Jane Victoria Stuart lives with her mother, Robin, in her grandmother’s house at 60 Gay Street, Toronto. Gay Street doesn’t live up to its name, & Jane (as she prefers to be called) is unhappy living with her formidable grandmother, Mrs Kennedy, who insists on calling her Victoria. Grandmother is a controlling, sarcastic woman, who can wither Jane’s spirits with a glance or a comment. Jane had been born on Prince Edward Island after her mother ran away with her father, Andrew Stuart. Mrs Kennedy had not approved of the marriage &, when Jane was three years old, invited her daughter & granddaughter home to Toronto for a visit. Robin had become disillusioned with her marriage. She was much younger than Andrew & Jane’s arrival had increased the tension. Robin was very young & dominated by her mother. Andrew’s sister, Irene, also did her utmost to separate the couple as she had wanted Andrew to marry a friend of hers.

Once Robin & Jane were back with Mrs Kennedy, she was convinced to stay. She wrote to Andrew saying she wouldn’t be going back & the next six years were spent in an empty round of social visits for Robin & misery for Jane as Grandmother disapproves of everything she says & does. Robin is even made to feel guilty of her love for Jane & they have to whisper together like thieves in the night. Jane’s only friend is orphaned Jody, who works in the kitchen of the boarding house next door. Jane spends her nights looking at the moon outside her window & making up stories about adventures there.

Jane has always imagined that her father is dead because his name is never spoken & Grandmother forbids Jane to ask her mother about him. So, when a letter comes from Andrew, asking that Jane spend the summer with him on Prince Edward Island, the shock is immense. Jane hates her father as she has only heard bad things about him & assumes that he didn’t want her so is very reluctant to go. However, a family conference decides that, if she doesn’t go, Andrew is within his rights to demand custody & so, she sets off reluctantly on the long journey to the Island.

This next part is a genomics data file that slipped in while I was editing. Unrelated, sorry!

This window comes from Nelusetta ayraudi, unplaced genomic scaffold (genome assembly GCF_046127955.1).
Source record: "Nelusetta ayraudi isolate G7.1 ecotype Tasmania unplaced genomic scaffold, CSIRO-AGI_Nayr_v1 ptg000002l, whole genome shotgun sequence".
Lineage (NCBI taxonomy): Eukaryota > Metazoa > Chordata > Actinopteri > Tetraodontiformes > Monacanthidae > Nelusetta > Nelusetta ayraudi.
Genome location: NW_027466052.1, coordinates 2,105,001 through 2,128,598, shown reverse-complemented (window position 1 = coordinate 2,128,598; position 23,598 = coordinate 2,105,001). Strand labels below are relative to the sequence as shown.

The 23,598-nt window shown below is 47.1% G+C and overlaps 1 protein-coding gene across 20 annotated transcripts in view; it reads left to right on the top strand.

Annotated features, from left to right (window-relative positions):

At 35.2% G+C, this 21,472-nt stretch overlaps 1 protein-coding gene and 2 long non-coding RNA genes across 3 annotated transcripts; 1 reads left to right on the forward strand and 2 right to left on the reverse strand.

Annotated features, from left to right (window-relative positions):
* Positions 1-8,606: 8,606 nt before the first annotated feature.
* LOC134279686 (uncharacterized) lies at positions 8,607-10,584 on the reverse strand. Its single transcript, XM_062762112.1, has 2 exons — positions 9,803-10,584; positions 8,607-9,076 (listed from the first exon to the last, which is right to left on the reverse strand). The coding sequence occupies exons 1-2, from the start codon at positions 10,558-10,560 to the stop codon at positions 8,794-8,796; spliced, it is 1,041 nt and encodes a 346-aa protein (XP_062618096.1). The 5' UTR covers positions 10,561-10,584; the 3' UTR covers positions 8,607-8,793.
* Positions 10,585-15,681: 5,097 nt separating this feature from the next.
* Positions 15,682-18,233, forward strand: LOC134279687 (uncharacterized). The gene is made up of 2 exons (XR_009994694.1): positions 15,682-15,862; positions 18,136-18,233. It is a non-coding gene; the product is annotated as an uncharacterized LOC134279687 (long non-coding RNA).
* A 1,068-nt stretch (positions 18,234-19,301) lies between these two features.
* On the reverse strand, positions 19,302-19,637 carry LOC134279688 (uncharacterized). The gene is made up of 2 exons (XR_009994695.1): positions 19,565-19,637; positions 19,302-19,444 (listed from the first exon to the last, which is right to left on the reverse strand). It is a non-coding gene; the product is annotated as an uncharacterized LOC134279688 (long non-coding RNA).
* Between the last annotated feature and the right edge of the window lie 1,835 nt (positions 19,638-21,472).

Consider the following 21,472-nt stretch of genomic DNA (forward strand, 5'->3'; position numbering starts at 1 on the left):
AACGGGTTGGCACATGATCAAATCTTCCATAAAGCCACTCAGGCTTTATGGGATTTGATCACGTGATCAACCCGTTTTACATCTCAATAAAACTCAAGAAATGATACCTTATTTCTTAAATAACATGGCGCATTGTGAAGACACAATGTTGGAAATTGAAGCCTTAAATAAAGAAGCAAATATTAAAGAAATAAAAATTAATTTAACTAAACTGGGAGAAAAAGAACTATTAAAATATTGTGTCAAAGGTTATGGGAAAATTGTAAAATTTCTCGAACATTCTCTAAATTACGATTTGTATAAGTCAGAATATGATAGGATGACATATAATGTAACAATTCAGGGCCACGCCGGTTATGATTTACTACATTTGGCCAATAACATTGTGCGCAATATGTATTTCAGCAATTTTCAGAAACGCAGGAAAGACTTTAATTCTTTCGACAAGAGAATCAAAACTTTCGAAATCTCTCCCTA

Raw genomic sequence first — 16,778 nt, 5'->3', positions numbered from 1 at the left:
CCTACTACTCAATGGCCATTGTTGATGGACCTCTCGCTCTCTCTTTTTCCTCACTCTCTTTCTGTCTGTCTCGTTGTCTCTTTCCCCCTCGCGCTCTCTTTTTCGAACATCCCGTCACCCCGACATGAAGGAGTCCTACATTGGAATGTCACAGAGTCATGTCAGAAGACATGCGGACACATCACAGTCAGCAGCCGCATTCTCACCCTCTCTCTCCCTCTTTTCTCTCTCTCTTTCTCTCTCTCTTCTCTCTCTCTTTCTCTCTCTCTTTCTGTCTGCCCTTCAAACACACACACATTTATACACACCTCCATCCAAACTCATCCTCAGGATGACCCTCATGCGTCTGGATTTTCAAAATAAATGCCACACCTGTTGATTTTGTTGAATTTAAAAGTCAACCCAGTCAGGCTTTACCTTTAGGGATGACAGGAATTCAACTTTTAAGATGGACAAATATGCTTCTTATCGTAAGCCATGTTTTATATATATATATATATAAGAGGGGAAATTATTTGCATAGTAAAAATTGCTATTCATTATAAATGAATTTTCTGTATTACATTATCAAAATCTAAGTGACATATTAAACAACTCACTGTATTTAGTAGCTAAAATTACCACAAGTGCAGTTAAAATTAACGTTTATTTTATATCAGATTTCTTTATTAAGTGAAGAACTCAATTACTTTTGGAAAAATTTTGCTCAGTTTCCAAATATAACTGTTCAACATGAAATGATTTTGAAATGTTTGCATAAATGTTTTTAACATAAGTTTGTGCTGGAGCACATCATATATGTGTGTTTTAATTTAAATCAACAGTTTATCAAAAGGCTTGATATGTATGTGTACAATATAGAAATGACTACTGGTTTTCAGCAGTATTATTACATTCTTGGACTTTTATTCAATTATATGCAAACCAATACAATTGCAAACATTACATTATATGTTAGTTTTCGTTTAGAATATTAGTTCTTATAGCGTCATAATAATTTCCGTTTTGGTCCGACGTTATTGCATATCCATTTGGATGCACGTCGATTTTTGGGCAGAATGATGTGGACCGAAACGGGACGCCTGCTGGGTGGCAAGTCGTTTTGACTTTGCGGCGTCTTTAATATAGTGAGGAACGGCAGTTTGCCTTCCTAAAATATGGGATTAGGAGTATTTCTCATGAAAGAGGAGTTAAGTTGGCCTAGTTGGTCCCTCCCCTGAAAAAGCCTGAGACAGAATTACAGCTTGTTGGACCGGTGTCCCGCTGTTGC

Once Jane arrives, her life changes. She loves her father almost at first sight. She adores the Island & soon blossoms into a confident, capable girl who loves keeping house for her father & makes lots of friends. She soon adopts two cats & even tames a lion & finds herself on the front page of the Charlottetown papers two days running. The spirit that had been crushed by Grandmother & Gay Street, is liberated by the immediate sympathy between Jane & her father. There is a lot of Stuart in Jane which is possibly what her grandmother most disliked in her. The only fly in the ointment is Aunt Irene, who is as destructive to Jane’s spirits as Grandmother but covers her snide comments in patronising condescension.

Jane of Lantern Hill is a lovely fairy tale of a story. If, as Thomas at My Porch says, Nevil Shute is D E Stevenson for boys (& engineers), then L M Montgomery is D E Stevenson for little girls. I loved all the domestic details of Jane’s life on the Island (especially her experiments in cooking) & my heart just bled for her during the soul destroying months she spends in Toronto just counting the days until she can return to her father & the Island. As in all Montgomery’s writing about Prince Edward Island, her love & nostalgia for the place come through so strongly. The beautiful summers, even though there are storms & rain, are always contrasted with the miserable grey of Gay Street. It’s a greyness of the spirit as well as the climate & I think every reader will be crossing their fingers for a happy ending to Jane’s story.